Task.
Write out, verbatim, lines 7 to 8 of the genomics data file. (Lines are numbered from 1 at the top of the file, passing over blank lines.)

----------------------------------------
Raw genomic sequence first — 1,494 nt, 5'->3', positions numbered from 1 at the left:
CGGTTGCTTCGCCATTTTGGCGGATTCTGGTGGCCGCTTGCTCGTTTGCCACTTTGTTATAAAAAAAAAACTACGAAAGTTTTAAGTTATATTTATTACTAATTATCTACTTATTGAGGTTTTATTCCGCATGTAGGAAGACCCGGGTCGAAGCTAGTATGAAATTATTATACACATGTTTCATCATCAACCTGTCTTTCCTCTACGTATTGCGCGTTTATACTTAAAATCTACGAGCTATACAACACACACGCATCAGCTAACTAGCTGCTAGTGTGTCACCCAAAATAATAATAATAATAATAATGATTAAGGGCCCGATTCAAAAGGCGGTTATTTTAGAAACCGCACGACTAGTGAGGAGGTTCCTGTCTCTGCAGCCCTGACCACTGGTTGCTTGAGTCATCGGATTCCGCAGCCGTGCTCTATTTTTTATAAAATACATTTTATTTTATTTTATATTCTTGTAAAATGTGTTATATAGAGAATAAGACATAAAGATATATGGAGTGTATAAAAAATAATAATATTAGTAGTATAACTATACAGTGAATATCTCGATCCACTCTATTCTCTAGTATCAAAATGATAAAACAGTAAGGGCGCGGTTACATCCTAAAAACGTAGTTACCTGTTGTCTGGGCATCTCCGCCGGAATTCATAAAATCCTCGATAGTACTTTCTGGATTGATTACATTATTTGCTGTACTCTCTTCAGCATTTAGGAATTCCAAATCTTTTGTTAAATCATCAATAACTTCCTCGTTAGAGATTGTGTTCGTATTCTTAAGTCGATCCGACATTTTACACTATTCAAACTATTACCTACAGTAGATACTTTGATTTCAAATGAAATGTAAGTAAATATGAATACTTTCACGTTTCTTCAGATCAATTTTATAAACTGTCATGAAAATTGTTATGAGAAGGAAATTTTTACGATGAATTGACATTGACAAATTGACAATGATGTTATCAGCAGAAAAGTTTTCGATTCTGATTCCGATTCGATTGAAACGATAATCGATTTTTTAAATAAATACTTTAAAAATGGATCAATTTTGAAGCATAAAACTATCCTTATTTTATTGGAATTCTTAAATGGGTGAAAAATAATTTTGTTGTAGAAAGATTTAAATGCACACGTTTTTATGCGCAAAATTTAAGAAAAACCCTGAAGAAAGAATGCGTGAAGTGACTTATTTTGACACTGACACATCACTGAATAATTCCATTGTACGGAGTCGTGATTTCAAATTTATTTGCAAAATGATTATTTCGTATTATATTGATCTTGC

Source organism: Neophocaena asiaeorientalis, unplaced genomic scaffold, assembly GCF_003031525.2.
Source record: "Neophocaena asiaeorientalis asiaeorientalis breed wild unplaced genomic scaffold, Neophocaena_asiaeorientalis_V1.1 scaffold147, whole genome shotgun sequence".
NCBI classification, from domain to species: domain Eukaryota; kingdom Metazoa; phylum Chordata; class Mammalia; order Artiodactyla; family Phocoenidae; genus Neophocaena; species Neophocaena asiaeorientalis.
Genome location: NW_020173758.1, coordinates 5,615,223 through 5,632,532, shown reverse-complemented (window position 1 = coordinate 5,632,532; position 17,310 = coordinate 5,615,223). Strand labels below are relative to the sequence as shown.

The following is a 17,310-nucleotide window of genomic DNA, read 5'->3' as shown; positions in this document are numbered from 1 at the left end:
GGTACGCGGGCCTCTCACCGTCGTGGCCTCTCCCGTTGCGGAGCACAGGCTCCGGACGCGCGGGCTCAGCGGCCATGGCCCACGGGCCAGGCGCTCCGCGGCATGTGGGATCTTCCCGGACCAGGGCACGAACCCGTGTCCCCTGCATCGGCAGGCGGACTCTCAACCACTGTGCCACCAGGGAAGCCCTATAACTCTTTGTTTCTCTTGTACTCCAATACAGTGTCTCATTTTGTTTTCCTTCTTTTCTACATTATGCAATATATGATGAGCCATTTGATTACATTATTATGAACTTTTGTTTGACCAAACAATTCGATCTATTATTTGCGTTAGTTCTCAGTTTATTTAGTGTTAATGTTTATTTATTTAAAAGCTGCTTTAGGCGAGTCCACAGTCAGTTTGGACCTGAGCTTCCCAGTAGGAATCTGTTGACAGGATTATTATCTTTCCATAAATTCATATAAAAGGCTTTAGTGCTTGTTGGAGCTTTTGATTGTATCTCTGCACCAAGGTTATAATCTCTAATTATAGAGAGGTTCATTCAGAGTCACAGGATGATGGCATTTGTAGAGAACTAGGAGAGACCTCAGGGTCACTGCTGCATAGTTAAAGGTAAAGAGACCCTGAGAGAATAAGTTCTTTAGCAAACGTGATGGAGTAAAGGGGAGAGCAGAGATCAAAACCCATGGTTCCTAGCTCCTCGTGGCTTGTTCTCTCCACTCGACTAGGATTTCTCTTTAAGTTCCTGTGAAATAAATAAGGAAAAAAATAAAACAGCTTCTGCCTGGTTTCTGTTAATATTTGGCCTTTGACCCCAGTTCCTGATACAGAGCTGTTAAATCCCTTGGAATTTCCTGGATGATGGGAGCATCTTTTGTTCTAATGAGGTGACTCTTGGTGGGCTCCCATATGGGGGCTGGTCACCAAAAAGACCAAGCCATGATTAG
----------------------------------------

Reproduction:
The following is a 17,310-nucleotide window of genomic DNA, read 5'->3' as shown; positions in this document are numbered from 1 at the left end:
GGTACGCGGGCCTCTCACCGTCGTGGCCTCTCCCGTTGCGGAGCACAGGCTCCGGACGCGCGGGCTCAGCGGCCATGGCCCACGGGCCAGGCGCTCCGCGGCATGTGGGATCTTCCCGGACCAGGGCACGAACCCGTGTCCCCTGCATCGGCAGGCGGACTCTCAACCACTGTGCCACCAGGGAAGCCCTATAACTCTTTGTTTCTCTTGTACTCCAATACAGTGTCTCATTTTGTTTTCCTTCTTTTCTACATTATGCAATATATGATGAGCCATTTGATTACATTATTATGAACTTTTGTTTGACCAAACAATTCGATCTATTATTTGCGTTAGTTCTCAGTTTATTTAGTGTTAATGTTTATTTATTTAAAAGCTGCTTTAGGCGAGTCCACAGTCAGTTTGGACCTGAGCTTCCCAGTAGGAATCTGTTGACAGGATTATTATCTTTCCATAAATTCATATAAAAGGCTTTAGTGCTTGTTGGAGCTTTTGATTGTATCTCTGCACCAAGGTTATAATCTCTAATTATAGAGAGGTTCATTCAGAGTCACAGGATGATGGCATTTGTAGAGAACTAGGAGAGACCTCAGGGTCACTGCTGCATAGTTAAAGGTAAAGAGACCCTGAGAGAATAAGTTCTTTAGCAAACGTGATGGAGTAAAGGGGAGAGCAGAGATCAAAACCCATGGTTCCTAGCTCCTCGTGGCTTGTTCTCTCCACTCGACTAGGATTTCTCTTTAAGTTCCTGTGAAATAAATAAGGAAAAAAATAAAACAGCTTCTGCCTGGTTTCTGTTAATATTTGGCCTTTGACCCCAGTTCCTGATACAGAGCTGTTAAATCCCTTGGAATTTCCTGGATGATGGGAGCATCTTTTGTTCTAATGAGGTGACTCTTGGTGGGCTCCCATATGGGGGCTGGTCACCAAAAAGACCAAGCCATGATTAG